The Pittsburgh Symphony Orchestra’s concert Saturday night displayed a many-colored palette of soloistic music-making textures from every player.
The true soloist of the evening was Joshua Bell in his presentation of Lalo’s Symphonie espagnole. There may not be a violinist alive with his versatility at the highest level.
Composed for the virtuoso violinist Pablo de Sarasate, Edouard Lalo completed the Symphonie espagnole in the late 19th century, a time full of French interest in Spanish culture. Unlike Lalo’s Violin Concerto, the Symphonie espagnole is a work in five movements, thus suggesting more of the structure of a symphony. With both conductor and soloist sensitive to tempos, this interpretation of the Symphonie espagnole stands out for the element of clarity that emerged in the playing. This included the marvelous detailed solo work from Joshua Bell, as well as the orchestral lines that supported and developed ideas found in the solo part. The virtuosic writing that defines Lalo’s work was never lost in Bell’s hands, with each note clear and elegantly phrased. Bell is a gifted performer who commands both technical virtuosity and impeccable expression, such that the flourishes at the ends of some of the phrases contain the kind of inflections that resemble vocal phrasing. Bell makes the first movement as dramatic as it needs to be to suggest the sparkling opening of a concerto. The orchestra supported Bell well, with the woodwinds exhibiting particularly effective ensemble work; at the same time, the strings were rich and warm.
Victor De Sabata Guest Conductor of the Pittsburgh Symphony Gianandrea Noseda achieved a similar effect in the second movement, which continues in the hybrid concerto-symphony style, and in which Bell was tireless in exhibiting the demanding line. The third movement, the Intermezzo, deserves attention for its equally strong solo violin line, which culminates in cadenzas which Bell rendered with great conviction.
When it comes to the end of the Symphonie, the penultimate movement is notable for its solid expressiveness which, again, arises from the symphonic elements in this work. Bell brought out nuances in the score that are not always apparent in other performances, and which make a marked difference in the work. His grasp of structure allows him to give proper expression to the sometimes ornamental-writing which has the solo violin accompanying the orchestra. A thorough and captivating violinist, Bell is never ostentatious or overly dramatic in his execution of the notes. While some might label Bell as “ostentatious or overly dramatic”, due to his movement and fancy “bow art,” he is essentially just “icing” his playing, and it does not affect the superb quality with which he delivers the notes and phrasing. Within his controlled playing, he easily renders every note with outstanding precision. With his expert command of the score, Noseda gave a compelling reading of this familiar masterpiece, which brought the audience to its feet.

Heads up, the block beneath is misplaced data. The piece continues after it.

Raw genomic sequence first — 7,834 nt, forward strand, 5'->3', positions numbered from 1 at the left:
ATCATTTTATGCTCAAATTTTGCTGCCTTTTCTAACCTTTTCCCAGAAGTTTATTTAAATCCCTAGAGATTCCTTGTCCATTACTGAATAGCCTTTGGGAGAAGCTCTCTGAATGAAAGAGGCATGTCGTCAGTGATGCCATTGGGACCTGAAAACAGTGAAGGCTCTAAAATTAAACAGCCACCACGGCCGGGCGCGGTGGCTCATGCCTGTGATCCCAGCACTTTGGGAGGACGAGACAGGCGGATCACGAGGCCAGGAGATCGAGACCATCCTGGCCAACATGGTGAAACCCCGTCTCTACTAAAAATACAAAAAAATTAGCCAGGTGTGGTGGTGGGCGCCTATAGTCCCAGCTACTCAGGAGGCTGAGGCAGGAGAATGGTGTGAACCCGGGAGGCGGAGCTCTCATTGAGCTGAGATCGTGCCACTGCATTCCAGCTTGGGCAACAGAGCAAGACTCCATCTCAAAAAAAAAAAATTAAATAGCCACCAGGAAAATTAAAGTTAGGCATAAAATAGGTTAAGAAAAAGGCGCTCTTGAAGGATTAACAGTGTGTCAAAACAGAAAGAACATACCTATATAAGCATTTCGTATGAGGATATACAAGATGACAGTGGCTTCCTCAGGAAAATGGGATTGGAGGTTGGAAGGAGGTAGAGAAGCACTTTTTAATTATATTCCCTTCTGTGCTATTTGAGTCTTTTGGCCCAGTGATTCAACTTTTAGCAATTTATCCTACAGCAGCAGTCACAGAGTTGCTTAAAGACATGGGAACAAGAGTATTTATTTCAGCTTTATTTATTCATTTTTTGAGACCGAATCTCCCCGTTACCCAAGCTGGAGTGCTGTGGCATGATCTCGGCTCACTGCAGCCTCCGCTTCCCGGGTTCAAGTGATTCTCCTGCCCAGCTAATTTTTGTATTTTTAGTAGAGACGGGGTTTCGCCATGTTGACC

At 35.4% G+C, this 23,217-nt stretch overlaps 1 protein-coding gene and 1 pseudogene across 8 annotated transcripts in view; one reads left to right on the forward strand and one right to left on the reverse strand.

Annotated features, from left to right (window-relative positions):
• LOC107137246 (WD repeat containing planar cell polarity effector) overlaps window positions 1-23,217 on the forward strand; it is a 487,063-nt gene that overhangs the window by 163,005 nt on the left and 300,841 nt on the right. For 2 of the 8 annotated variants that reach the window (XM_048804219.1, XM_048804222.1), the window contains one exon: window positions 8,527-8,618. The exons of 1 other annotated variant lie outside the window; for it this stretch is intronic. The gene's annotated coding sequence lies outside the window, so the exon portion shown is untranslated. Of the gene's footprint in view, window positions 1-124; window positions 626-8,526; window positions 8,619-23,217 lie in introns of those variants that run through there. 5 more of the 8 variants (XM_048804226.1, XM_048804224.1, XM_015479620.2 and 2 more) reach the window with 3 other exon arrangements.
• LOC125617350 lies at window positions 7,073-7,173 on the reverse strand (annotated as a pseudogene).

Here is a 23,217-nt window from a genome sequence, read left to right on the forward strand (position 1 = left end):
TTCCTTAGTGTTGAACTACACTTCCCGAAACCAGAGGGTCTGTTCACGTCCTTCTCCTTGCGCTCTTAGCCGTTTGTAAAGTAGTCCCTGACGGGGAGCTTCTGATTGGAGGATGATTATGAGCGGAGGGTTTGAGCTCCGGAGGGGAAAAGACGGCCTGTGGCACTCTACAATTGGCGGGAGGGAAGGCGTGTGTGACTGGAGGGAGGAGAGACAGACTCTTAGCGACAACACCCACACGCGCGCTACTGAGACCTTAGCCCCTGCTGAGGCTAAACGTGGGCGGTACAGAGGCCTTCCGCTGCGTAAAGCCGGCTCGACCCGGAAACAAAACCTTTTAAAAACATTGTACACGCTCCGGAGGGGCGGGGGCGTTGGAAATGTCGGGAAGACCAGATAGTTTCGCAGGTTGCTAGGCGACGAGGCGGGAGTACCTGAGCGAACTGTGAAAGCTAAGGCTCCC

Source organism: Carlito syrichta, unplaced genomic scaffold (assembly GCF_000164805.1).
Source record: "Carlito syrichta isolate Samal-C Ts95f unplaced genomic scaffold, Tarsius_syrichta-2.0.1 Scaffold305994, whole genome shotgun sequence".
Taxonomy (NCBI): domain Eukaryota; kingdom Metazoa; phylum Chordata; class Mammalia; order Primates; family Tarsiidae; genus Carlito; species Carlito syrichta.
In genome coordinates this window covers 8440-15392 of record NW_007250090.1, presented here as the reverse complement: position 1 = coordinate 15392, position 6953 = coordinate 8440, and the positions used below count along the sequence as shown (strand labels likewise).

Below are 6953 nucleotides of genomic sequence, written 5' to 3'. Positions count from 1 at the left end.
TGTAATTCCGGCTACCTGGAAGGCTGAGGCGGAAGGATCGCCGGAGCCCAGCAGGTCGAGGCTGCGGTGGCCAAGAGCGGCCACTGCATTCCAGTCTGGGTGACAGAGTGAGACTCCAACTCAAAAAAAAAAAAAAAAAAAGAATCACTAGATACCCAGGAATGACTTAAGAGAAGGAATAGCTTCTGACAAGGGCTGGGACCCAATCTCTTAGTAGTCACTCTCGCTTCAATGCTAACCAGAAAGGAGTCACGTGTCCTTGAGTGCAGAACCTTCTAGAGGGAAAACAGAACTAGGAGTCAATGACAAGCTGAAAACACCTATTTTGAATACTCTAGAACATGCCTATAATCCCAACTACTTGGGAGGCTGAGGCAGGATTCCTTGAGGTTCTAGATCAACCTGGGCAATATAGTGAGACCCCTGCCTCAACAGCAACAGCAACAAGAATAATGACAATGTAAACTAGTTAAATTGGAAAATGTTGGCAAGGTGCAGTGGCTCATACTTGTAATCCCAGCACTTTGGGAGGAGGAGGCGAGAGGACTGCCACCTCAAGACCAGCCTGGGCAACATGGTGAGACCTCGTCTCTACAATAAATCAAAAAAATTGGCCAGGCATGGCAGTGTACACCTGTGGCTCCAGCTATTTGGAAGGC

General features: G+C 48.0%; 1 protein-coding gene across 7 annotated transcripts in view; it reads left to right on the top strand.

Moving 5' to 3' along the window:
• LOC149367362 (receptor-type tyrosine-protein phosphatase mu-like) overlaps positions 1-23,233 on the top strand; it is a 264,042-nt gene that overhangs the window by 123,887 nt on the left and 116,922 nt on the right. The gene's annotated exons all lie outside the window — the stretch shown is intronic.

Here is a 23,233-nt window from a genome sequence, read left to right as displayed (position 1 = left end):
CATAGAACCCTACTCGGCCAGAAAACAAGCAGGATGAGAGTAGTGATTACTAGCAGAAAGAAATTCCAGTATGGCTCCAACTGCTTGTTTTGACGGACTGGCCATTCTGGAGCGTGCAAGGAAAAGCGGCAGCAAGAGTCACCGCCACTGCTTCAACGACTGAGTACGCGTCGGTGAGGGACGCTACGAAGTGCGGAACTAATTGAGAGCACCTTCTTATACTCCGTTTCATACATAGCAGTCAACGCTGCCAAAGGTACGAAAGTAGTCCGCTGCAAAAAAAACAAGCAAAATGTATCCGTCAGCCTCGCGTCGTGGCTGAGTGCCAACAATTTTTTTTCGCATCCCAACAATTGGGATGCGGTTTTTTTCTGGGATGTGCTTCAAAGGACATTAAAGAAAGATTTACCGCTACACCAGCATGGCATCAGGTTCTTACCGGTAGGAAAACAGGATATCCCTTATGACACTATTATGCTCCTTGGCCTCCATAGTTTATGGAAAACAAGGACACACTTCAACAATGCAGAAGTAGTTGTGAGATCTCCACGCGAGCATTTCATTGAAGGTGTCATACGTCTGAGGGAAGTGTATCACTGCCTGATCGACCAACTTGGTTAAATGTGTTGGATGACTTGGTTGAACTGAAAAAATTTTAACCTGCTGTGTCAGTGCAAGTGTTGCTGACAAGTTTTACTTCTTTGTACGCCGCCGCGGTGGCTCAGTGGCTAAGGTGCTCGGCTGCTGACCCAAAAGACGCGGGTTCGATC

The second half of the evening, the Pittsburgh Symphony Orchestra presented Liszt’s A Faust Symphony, (after Goethe) in Three Character Pictures for Orchestra. It reminded me very much of the beginning of Liszt’s Les Preludes and of Smetana’s Moldau in the “Mondschein; Nymphenreigen” section.
Some consider this symphony to be Liszt’s masterpiece. It surely contains one of the most colorful motifs in the orchestral repertoire. In fact, each character in Goethe’s play is so vividly depicted that one might think of it as an opera without words. Liszt (not just the night as a whole) truly did unfurl a kaleidoscopic array of chamber-music textures in which every player is a soloist. There are too many notable solos to name, but the Pittsburgh Symphony is fortunate to have such, although it’s cliché, gifted players.
Gianandrea Noseda gave an exhuberant, powerful performance, extracting from his Pittsburgh Symphony players matching prowess. He excells in this kind of repertoire, as he is especially gifted to conduct these romantic works that explore the full range of emotional writing as well as that of the orchestral capabilities
Franz Liszt’s Faust Symphony is one of the most significant yet least appreciated orchestral works of the nineteenth century, and one of Liszt’s largest and greatest symphonic utterance.